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Four more metal detectors deployed at HCHS, HCMS

SoVaNow.com / July 12, 2018
Halifax County Public Schools have acquired four metal detectors to improve security at Halifax County high and middle schools in the coming year, and administrators and law enforcement personnel continue to look at ways to protect students and staff from the possibility of attacks on school property, Jeff Davis, director of student services, told members of the Halifax County School Board on Monday night.

At a brief meeting of the trustees in Halifax, matters of safety and security came up as educators make plans for the new school year. Davis and HCHS Principal Michael Lewis told trustees about steps being taken — especially at the high and middle schools — to prevent the possibility, however remote, of a mass shooting or other deadly incident on school grounds.

The four metal detectors will be stationed two each at HCHS and HCMS, said Davis, and visitors at the middle school will be required to follow revised procedures for enhanced student safety. Davis also said he and other members of the staff would be meeting this week with the Halifax County Sheriff’s Office and South Boston Police Department to discuss other steps that can lessen the threat to local schools.

“We consider them to be the experts. We’re educators, not law enforcement,” said Davis.

One possibility, he added, is obtaining a grant to pay for a “floating SRO” — school resource officer — at county elementaries. Currently, only the middle and high schools have full-time school resource officers.

Educators will also attend a one-day workshop in September in Charlotte County, sponsored by the Virginia Department of Education, to review measures for enhancing school security.

At the recommendation of trustee Todd Moser, Davis said he would look into attending a meeting of the House Select Committee on School Safety, created by Kirkland Cox, Speaker of the House of Delegates, to look into additional ways to harden Virginia’s schools against outside threats. The select committee is holding a public session in Danville next week.

Superintendent of Schools Mark Lineburg indicated he plans to attend the session.

ED-2 trustee Roy Keith Lloyd asked how metal detectors could be deployed at school events and during the school day without creating logjams for hundreds of people going through. “It would be hard to run 1,500 students through three metal detectors every morning,” Lewis acknowledged. One possibility suggested by ED-3 trustee Sandra Garner-Coleman would be to use hand wands to inspect persons flagged by the metal detectors, separating them from the main flow of foot traffic, so others can pass through unimpeded.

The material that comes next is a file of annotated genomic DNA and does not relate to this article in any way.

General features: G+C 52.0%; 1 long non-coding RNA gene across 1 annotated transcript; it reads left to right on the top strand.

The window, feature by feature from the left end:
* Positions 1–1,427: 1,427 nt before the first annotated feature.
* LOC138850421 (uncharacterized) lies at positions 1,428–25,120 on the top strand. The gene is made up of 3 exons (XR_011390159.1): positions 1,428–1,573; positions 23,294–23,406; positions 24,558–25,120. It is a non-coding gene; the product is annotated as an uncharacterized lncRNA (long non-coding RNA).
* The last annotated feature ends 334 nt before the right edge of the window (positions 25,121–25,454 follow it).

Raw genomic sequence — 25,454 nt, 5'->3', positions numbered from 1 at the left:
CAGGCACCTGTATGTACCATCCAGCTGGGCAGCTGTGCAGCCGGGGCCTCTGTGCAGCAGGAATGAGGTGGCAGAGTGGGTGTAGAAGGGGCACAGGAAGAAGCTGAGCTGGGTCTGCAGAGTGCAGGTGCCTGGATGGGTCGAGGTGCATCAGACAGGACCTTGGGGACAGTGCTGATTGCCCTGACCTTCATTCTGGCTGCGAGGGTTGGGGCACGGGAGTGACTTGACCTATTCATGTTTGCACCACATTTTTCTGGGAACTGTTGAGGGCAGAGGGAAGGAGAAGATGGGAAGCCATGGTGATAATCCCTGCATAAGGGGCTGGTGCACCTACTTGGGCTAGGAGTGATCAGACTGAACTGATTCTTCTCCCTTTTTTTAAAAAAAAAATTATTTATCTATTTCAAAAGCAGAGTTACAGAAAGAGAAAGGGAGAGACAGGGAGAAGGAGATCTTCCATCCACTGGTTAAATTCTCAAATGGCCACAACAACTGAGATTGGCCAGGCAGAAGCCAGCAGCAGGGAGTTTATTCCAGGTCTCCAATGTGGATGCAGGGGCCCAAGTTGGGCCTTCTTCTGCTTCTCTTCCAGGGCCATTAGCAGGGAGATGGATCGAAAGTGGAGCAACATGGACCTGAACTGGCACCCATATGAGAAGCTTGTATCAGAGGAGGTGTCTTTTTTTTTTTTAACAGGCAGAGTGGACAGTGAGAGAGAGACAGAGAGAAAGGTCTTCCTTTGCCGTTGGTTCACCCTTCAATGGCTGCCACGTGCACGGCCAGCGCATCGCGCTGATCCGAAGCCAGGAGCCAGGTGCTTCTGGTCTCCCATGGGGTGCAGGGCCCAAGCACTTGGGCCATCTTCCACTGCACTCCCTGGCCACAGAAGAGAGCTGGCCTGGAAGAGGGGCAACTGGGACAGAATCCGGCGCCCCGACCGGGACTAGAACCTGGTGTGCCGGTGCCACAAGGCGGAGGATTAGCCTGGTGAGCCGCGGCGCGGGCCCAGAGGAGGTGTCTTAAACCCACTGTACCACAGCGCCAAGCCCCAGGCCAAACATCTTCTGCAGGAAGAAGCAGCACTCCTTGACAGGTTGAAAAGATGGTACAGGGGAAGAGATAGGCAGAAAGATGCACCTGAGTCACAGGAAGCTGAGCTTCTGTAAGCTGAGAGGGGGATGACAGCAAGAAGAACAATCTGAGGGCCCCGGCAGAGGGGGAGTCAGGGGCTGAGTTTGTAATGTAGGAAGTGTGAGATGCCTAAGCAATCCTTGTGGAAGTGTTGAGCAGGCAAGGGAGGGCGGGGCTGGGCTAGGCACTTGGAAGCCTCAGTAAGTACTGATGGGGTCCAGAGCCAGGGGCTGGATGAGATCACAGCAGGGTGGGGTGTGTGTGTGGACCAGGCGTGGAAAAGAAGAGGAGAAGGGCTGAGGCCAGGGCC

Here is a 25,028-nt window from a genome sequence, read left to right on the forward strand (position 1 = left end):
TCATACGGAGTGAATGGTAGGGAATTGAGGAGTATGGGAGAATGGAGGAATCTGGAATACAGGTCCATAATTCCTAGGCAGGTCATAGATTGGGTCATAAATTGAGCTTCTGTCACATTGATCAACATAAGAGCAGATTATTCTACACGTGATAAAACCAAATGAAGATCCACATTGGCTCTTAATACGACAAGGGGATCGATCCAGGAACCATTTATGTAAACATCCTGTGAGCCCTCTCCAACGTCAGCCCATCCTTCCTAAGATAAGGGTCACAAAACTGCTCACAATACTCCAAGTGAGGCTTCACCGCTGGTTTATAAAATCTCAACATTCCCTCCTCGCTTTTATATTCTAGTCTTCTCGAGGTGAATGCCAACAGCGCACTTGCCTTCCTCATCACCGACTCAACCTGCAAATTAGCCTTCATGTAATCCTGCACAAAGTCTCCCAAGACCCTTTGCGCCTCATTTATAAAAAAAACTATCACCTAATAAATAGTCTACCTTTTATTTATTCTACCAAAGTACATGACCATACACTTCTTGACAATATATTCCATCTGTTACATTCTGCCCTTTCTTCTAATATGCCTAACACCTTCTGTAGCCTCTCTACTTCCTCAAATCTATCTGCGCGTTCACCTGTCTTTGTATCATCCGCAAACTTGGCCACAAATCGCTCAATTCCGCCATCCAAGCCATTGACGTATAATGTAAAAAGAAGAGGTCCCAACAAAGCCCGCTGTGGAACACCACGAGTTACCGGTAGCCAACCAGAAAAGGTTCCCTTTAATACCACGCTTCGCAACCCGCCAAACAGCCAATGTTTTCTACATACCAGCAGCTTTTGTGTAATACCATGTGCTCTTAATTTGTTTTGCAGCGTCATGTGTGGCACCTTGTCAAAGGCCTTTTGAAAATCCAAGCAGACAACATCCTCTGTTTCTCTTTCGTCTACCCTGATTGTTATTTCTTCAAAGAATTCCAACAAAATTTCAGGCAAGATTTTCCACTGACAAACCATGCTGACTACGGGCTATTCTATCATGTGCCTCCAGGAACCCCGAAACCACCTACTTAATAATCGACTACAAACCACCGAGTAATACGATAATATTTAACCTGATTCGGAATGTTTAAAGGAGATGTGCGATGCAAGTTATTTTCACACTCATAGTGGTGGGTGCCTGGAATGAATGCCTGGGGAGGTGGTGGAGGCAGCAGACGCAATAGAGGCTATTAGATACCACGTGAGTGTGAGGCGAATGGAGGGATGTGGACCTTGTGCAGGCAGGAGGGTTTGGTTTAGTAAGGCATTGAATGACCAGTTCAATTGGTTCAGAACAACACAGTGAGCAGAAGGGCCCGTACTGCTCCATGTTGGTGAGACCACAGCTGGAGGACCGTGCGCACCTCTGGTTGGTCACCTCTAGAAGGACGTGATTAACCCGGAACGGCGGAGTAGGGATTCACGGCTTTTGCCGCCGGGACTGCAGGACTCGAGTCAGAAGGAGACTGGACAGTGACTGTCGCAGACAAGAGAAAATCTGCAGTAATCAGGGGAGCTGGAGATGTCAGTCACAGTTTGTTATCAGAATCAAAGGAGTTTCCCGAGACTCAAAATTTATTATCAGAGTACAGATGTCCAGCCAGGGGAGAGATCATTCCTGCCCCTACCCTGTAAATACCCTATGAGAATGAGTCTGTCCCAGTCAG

Lewis raised another possible step to keep weapons from school events: ban book bags at school events, or mandate the use of clear plastic bags that could pass a quick visual inspection.

Freddie Edmunds, ED-5, said he would like to see a “zero policy” requiring students and faculty to carry and display ID badges whenever they are on school property.

The School Board took no action on the matter Monday.

In other business:

» Lineburg said plans for new school facilities are continuing to undergo refinement and he expects a final set of proposals to unveil in August. Lineburg said plans for the high school are still being reviewed, and the same goes for the “much more complex discussion” of what to do about elementary school facilities, which are beset by a backlog of deferred maintenance projects that would require more than $20 million to complete.

Trustees listened as Mickeala Skelton, a 2012 HCHS graduate, offered her thoughts on what to do about HCHS. Skelton said the building is poorly designed, plagued by mold and vermin, and needs to be torn down, not renovated. She added that the air inside the high school had sickened her mother, a high school art teacher.

“I don’t believe renovating the high school will improve things in the long run … I urge you to knock down the current building and invest in the future by starting fresh,” Skelton told trustees.

After Skelton spoke, ED-8 trustee Walter Potts thanked her for her comments and said he agreed: “That’s a horror story,” he said about the account of mold and mice at the high school causing Skelton’s mother to develop respiratory problems. “I’ve heard it before.”

» Trustees voted unanimously to adopt a new sick leave policy that is backed by the Halifax Educational Association and grants sick leave pay to certain employees who were previously ineligible for the benefit.



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